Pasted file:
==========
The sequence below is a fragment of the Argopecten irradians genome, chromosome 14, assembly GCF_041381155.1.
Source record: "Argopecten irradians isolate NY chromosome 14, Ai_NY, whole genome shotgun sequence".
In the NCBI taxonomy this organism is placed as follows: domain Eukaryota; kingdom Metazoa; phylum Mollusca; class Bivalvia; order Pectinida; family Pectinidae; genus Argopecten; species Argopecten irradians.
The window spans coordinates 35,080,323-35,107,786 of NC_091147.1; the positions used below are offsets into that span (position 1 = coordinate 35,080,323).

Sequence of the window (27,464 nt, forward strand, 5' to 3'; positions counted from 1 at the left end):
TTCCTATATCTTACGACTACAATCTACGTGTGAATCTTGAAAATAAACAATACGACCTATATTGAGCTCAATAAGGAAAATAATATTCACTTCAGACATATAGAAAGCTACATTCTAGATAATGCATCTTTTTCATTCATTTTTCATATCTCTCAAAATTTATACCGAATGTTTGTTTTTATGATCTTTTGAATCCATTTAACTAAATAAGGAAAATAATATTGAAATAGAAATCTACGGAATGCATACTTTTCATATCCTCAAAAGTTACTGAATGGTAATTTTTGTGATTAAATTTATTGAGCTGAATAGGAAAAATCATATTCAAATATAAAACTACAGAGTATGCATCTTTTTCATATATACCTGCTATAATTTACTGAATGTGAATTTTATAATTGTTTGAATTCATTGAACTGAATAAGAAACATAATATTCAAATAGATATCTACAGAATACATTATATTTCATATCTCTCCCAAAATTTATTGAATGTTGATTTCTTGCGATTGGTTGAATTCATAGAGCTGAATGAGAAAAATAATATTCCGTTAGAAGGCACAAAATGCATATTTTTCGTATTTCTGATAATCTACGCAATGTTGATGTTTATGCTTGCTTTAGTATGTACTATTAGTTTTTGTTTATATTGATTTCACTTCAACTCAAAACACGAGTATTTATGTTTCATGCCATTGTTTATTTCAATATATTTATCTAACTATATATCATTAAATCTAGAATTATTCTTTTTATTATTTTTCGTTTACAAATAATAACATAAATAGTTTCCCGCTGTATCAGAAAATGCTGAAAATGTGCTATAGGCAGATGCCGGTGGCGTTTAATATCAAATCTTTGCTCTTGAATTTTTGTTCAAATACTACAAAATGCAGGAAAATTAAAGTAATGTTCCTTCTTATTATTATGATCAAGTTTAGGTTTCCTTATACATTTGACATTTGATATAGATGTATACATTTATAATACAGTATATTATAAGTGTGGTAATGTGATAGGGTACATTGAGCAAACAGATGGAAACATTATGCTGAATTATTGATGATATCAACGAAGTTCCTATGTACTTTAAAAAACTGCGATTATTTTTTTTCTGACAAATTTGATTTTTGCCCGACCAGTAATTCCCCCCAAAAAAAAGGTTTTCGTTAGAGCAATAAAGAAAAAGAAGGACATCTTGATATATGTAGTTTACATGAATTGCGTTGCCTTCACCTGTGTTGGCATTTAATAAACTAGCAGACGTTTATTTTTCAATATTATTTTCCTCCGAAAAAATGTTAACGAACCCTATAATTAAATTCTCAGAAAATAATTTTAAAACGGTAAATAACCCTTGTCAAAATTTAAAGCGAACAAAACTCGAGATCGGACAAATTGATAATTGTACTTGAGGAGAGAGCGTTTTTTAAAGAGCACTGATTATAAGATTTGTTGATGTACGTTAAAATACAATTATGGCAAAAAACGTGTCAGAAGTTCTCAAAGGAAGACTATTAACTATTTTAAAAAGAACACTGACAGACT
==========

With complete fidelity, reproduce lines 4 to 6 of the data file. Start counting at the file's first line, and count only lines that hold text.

The window spans coordinates 35,080,323-35,107,786 of NC_091147.1; the positions used below are offsets into that span (position 1 = coordinate 35,080,323).

Sequence of the window (27,464 nt, forward strand, 5' to 3'; positions counted from 1 at the left end):
TTCCTATATCTTACGACTACAATCTACGTGTGAATCTTGAAAATAAACAATACGACCTATATTGAGCTCAATAAGGAAAATAATATTCACTTCAGACATATAGAAAGCTACATTCTAGATAATGCATCTTTTTCATTCATTTTTCATATCTCTCAAAATTTATACCGAATGTTTGTTTTTATGATCTTTTGAATCCATTTAACTAAATAAGGAAAATAATATTGAAATAGAAATCTACGGAATGCATACTTTTCATATCCTCAAAAGTTACTGAATGGTAATTTTTGTGATTAAATTTATTGAGCTGAATAGGAAAAATCATATTCAAATATAAAACTACAGAGTATGCATCTTTTTCATATATACCTGCTATAATTTACTGAATGTGAATTTTATAATTGTTTGAATTCATTGAACTGAATAAGAAACATAATATTCAAATAGATATCTACAGAATACATTATATTTCATATCTCTCCCAAAATTTATTGAATGTTGATTTCTTGCGATTGGTTGAATTCATAGAGCTGAATGAGAAAAATAATATTCCGTTAGAAGGCACAAAATGCATATTTTTCGTATTTCTGATAATCTACGCAATGTTGATGTTTATGCTTGCTTTAGTATGTACTATTAGTTTTTGTTTATATTGATTTCACTTCAACTCAAAACACGAGTATTTATGTTTCATGCCATTGTTTATTTCAATATATTTATCTAACTATATATCATTAAATCTAGAATTATTCTTTTTATTATTTTTCGTTTACAAATAATAACATAAATAGTTTCCCGCTGTATCAGAAAATGCTGAAAATGTGCTATAGGCAGATGCCGGTGGCGTTTAATATCAAATCTTTGCTCTTGAATTTTTGTTCAAATACTACAAAATGCAGGAAAATTAAAGTAATGTTCCTTCTTATTATTATGATCAAGTTTAGGTTTCCTTATACATTTGACATTTGATATAGATGTATACATTTATAATACAGTATATTATAAGTGTGGTAATGTGATAGGGTACATTGAGCAAACAGATGGAAACATTATGCTGAATTATTGATGATATCAACGAAGTTCCTATGTACTTTAAAAAACTGCGATTATTTTTTTTCTGACAAATTTGATTTTTGCCCGACCAGTAATTCCCCCCAAAAAAAAGGTTTTCGTTAGAGCAATAAAGAAAAAGAAGGACATCTTGATATATGTAGTTTACATGAATTGCGTTGCCTTCACCTGTGTTGGCATTTAATAAACTAGCAGACGTTTATTTTTCAATATTATTTTCCTCCGAAAAAATGTTAACGAACCCTATAATTAAATTCTCAGAAAATAATTTTAAAACGGTAAATAACCCTTGTCAAAATTTAAAGCGAACAAAACTCGAGATCGGACAAATTGATAATTGTACTTGAGGAGAGAGCGTTTTTTAAAGAGCACTGATTATAAGATTTGTTGATGTACGTTAAAATACAATTATGGCAAAAAACGTGTCAGAAGTTCTCAAAGGAAGACTATTAACTATTTTAAAAAGAACACTGACAGACT